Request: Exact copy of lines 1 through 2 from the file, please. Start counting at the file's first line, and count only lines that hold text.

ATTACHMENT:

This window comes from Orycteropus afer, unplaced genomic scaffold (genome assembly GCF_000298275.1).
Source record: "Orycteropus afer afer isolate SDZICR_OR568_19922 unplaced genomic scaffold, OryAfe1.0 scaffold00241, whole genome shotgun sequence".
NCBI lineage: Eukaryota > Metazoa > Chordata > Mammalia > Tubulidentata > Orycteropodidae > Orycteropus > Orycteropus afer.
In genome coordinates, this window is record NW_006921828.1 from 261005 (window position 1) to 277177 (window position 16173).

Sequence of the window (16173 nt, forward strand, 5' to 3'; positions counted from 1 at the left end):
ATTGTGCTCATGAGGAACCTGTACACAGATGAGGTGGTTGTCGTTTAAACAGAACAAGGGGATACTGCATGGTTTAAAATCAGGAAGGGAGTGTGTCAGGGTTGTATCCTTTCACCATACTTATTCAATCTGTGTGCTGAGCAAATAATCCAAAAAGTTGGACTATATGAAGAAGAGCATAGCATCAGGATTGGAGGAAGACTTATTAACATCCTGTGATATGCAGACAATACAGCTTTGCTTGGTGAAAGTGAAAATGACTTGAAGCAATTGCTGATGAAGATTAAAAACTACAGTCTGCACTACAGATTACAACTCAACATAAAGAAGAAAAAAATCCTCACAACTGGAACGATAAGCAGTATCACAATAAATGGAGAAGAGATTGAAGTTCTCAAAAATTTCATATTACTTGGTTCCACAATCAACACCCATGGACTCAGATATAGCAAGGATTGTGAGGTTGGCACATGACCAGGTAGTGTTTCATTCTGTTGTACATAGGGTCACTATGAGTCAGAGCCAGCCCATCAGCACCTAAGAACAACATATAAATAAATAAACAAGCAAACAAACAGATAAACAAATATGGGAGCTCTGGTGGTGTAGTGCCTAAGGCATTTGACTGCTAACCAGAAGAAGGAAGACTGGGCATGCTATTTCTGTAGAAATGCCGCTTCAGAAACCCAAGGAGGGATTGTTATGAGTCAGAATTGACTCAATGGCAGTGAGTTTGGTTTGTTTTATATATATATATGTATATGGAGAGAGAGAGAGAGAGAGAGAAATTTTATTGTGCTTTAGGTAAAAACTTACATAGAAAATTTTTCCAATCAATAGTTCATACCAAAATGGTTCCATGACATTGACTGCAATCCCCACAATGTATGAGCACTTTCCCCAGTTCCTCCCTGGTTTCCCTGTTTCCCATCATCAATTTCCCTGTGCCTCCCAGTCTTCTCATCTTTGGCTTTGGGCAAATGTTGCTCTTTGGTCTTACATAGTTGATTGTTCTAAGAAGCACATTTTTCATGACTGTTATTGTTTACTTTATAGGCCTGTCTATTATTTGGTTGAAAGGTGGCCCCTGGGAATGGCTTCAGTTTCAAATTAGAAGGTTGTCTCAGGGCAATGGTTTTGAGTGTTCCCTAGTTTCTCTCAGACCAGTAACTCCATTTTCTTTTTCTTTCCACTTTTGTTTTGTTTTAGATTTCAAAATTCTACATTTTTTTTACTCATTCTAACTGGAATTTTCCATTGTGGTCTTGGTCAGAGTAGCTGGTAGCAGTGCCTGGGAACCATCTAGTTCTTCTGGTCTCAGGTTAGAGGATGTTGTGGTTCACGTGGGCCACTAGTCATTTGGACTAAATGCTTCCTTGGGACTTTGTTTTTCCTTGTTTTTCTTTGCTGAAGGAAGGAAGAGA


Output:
This window comes from Orycteropus afer, unplaced genomic scaffold (genome assembly GCF_000298275.1).
Source record: "Orycteropus afer afer isolate SDZICR_OR568_19922 unplaced genomic scaffold, OryAfe1.0 scaffold00241, whole genome shotgun sequence".